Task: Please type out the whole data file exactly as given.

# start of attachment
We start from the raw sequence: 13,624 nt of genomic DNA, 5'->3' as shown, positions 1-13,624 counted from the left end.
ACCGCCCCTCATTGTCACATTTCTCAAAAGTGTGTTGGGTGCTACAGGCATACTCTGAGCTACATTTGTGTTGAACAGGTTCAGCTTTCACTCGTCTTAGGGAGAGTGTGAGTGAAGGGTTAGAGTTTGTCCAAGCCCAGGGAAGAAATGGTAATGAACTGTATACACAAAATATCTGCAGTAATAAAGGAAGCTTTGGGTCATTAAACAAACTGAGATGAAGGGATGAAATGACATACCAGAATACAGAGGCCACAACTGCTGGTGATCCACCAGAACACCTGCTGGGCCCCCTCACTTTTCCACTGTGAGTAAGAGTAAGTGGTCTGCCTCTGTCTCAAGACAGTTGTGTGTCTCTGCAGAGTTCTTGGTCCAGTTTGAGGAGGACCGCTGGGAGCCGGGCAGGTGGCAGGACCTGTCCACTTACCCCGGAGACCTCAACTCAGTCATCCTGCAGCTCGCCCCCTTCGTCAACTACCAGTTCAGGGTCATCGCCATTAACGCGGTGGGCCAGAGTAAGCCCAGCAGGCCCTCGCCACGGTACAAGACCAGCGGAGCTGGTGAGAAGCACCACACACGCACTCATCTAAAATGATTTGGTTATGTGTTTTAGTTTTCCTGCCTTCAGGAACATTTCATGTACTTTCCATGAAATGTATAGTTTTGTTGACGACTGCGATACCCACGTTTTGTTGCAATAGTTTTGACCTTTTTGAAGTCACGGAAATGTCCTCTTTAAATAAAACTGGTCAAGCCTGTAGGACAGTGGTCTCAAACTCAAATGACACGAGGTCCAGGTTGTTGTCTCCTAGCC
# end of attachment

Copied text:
We start from the raw sequence: 13,624 nt of genomic DNA, 5'->3' as shown, positions 1-13,624 counted from the left end.
ACCGCCCCTCATTGTCACATTTCTCAAAAGTGTGTTGGGTGCTACAGGCATACTCTGAGCTACATTTGTGTTGAACAGGTTCAGCTTTCACTCGTCTTAGGGAGAGTGTGAGTGAAGGGTTAGAGTTTGTCCAAGCCCAGGGAAGAAATGGTAATGAACTGTATACACAAAATATCTGCAGTAATAAAGGAAGCTTTGGGTCATTAAACAAACTGAGATGAAGGGATGAAATGACATACCAGAATACAGAGGCCACAACTGCTGGTGATCCACCAGAACACCTGCTGGGCCCCCTCACTTTTCCACTGTGAGTAAGAGTAAGTGGTCTGCCTCTGTCTCAAGACAGTTGTGTGTCTCTGCAGAGTTCTTGGTCCAGTTTGAGGAGGACCGCTGGGAGCCGGGCAGGTGGCAGGACCTGTCCACTTACCCCGGAGACCTCAACTCAGTCATCCTGCAGCTCGCCCCCTTCGTCAACTACCAGTTCAGGGTCATCGCCATTAACGCGGTGGGCCAGAGTAAGCCCAGCAGGCCCTCGCCACGGTACAAGACCAGCGGAGCTGGTGAGAAGCACCACACACGCACTCATCTAAAATGATTTGGTTATGTGTTTTAGTTTTCCTGCCTTCAGGAACATTTCATGTACTTTCCATGAAATGTATAGTTTTGTTGACGACTGCGATACCCACGTTTTGTTGCAATAGTTTTGACCTTTTTGAAGTCACGGAAATGTCCTCTTTAAATAAAACTGGTCAAGCCTGTAGGACAGTGGTCTCAAACTCAAATGACACGAGGTCCAGGTTGTTGTCTCCTAGCC